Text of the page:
What do pregnancy tests measure?
Pregnancy tests measure a hormone called human chorionic gonadotropin or hCG that is only produced in pregnancy. Home pregnancy tests measure this hormone in urine.
hCG is produced shortly after the embryo implants to the uterus by the cells that will form the placenta. This hormone starts being produced shortly after conception and implantation.
The main function of hCG is to maintain the progesterone production from the corpus luteum until the placenta can produce enough progesterone on its own (around 10 weeks).
hCG in urine
Regular pregnancy tests measure the presence of hCG in urine. These tests will not show specific levels of the hormone, they will only detect if it is present or not.
The test strips will be exposed to the urine and react to the presence of the hCG hormone. Some tests come with 2 lines or a positive sign and some say Pregnant/Not Pregnant. In the case of the lines, there have to be 2 visible lines (control and test line) to have a positive result. The lines in the hCG pregnancy tests represent the level of hCG hormone in urine which has a 1 to 1 correlation with hCG in blood.
Home pregnancy tests are inexpensive, easy to use and give results quickly.
How to use pregnancy tests? Read here!
hCG in blood
The hCG hormone can be measured in the blood to know the exact levels. The amount of hCG can give some insights into the pregnancy. High hCG levels could indicate multiple pregnancies or some trouble with the pregnancy. Low levels could indicate that the placenta is not forming the way it should, that the egg is implanted but not in the uterus, or that the pregnancy is 11 weeks or older (hCG levels normally decline after 11-14 weeks of pregnancy).
Blood hCG tests are more sensitive than urine tests as they can detect very low levels of the hCG hormone, but they are more useful for monitoring complications or overall health of both you and the fetus.
When to take a pregnancy test?
It is important not to take the pregnancy too early. hCG levels can be very low the first days after implantation which will result in a negative pregnancy test. We know it can be hard to wait! But it is best to wait at least until your Period is late, for the most accurate results.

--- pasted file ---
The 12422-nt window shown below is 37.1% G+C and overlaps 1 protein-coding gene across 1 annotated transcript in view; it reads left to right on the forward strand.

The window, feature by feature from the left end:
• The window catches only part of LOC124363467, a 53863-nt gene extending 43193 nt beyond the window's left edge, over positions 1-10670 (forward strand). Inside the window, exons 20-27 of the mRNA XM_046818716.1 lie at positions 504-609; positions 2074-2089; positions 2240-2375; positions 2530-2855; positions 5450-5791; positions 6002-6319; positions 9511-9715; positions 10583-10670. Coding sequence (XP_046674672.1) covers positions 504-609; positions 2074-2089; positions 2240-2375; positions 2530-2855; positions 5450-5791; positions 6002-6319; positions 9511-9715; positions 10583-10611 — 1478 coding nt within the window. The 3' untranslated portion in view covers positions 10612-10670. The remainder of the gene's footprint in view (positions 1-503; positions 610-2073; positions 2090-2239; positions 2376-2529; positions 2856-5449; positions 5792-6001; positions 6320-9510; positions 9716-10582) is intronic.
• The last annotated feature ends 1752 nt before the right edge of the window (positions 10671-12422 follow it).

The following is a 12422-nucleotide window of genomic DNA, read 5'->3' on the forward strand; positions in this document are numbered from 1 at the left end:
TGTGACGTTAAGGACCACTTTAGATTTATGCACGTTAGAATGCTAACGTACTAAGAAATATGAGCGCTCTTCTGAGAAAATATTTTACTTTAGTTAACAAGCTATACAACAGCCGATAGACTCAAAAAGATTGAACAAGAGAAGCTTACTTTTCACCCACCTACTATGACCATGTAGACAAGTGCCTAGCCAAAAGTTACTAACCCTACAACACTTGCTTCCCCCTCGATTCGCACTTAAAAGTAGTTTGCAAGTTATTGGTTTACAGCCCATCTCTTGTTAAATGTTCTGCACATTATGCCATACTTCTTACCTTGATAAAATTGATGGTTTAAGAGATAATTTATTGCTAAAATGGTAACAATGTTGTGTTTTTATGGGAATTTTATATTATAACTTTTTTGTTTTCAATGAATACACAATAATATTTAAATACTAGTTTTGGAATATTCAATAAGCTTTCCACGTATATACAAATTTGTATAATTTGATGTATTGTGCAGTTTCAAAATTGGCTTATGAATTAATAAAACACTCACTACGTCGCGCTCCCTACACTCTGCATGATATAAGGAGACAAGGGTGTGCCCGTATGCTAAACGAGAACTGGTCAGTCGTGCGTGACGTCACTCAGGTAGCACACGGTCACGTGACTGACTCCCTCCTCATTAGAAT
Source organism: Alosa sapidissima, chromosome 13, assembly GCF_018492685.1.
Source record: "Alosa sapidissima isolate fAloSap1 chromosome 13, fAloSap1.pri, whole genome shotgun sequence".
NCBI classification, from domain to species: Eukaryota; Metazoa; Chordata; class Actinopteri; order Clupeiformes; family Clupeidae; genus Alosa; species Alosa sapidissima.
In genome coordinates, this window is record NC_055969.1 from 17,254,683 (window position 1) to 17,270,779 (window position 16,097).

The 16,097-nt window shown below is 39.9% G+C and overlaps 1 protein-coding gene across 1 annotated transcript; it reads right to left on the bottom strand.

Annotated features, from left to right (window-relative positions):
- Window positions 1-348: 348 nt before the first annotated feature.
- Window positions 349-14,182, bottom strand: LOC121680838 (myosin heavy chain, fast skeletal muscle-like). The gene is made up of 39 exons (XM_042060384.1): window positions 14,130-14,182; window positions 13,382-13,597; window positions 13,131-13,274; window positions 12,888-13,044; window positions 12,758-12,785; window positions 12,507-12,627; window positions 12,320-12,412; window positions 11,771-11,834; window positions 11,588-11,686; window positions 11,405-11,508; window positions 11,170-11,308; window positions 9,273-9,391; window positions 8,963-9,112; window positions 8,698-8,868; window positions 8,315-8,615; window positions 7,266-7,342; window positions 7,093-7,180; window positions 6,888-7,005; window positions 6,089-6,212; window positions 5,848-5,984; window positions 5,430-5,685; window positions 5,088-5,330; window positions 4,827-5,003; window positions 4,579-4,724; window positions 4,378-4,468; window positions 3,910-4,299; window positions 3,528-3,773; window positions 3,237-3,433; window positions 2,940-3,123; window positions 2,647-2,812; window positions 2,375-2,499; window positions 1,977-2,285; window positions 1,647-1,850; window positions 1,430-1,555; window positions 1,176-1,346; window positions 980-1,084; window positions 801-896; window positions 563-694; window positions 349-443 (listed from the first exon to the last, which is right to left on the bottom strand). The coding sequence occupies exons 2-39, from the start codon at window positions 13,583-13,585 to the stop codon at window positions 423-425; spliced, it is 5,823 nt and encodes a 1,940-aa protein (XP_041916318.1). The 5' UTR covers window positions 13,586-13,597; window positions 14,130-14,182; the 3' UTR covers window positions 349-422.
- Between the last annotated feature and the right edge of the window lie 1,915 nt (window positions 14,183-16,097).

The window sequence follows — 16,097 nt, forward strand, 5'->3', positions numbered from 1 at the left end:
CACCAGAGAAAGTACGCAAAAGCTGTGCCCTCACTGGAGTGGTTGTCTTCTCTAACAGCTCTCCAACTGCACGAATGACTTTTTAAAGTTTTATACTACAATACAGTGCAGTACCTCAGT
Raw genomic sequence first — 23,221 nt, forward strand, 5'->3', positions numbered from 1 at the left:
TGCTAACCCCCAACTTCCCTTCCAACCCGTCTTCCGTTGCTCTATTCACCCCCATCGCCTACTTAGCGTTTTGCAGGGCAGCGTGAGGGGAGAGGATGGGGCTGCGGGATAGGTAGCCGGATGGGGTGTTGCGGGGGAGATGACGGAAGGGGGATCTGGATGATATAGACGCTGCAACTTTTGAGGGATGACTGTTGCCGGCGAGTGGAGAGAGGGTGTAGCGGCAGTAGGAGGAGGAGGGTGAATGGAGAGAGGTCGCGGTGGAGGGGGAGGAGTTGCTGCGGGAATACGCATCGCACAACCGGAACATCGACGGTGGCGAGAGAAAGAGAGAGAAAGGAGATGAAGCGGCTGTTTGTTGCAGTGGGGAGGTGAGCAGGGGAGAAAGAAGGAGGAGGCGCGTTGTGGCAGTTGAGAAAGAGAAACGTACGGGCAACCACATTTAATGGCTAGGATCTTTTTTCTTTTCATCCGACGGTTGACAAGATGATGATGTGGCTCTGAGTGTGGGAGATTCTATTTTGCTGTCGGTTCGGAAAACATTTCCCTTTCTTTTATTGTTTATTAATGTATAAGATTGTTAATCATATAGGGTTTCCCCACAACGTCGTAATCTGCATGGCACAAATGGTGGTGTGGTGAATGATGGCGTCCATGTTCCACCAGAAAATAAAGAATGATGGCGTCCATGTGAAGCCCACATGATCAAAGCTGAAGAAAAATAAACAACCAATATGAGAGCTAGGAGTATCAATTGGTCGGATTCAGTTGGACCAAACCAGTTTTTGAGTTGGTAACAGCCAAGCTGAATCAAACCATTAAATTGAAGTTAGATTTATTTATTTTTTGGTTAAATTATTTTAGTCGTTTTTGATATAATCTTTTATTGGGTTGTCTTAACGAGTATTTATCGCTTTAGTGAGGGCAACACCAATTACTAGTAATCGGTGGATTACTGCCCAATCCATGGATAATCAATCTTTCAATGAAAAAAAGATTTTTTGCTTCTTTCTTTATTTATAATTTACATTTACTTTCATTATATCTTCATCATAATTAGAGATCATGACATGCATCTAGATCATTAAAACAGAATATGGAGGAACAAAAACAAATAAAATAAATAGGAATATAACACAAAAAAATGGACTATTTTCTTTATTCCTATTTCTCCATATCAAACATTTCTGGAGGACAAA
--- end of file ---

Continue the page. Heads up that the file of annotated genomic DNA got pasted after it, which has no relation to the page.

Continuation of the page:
If the result is negative, pregnancy is not yet completely ruled out. You could get a negative result even though you are pregnant if you take the test too early. Maybe the hCG level in the blood was still too low, the test was applied too early, the test was not correctly done or there was too much bacteria in the urine.
Having a hard time getting through the Two Week Wait? Read this blog post!
The best time to take a pregnancy test is when the hCG hormones have reached a level above the sensitivity of your urine tests. However, to be very certain when the levels are twice the sensitivity, the pregnancy tests are definitely positive. That is 5-10 days after the missed period date or 19-24 days after ovulation. The Pearl app marks these days on your personalized ovulation chart, helping you know when to test exactly for your cycle.
Are all pregnancy tests the same?
Not all pregnancy tests are the same, some are more sensitive than others. This means that the more sensitive tests react to less amount of hCG and could detect pregnancy earlier. The most sensitive pregnancy tests react to around 20-25 mlU/mL of hCG (Pearl is in this group) and the less sensitive react to 100 mlU/mL.
The Pearl Kit comes with 2 pregnancy tests. The app will recommend you to take a pregnancy test on day 19 post-ovulation and day 24 post-ovulation after ovulation. These two days minimizes false positives. That would be roughly 3-5 days after a missing period and one week later. Doing multiple tests on the same day helps you know if the test is accurate, but doing them a few days apart helps you confirm the positive or negative result.
If you believe have pregnancy symptoms but the results are still negative, it is best you see your doctor.
Check out his blog post about the best time to take a pregnancy test.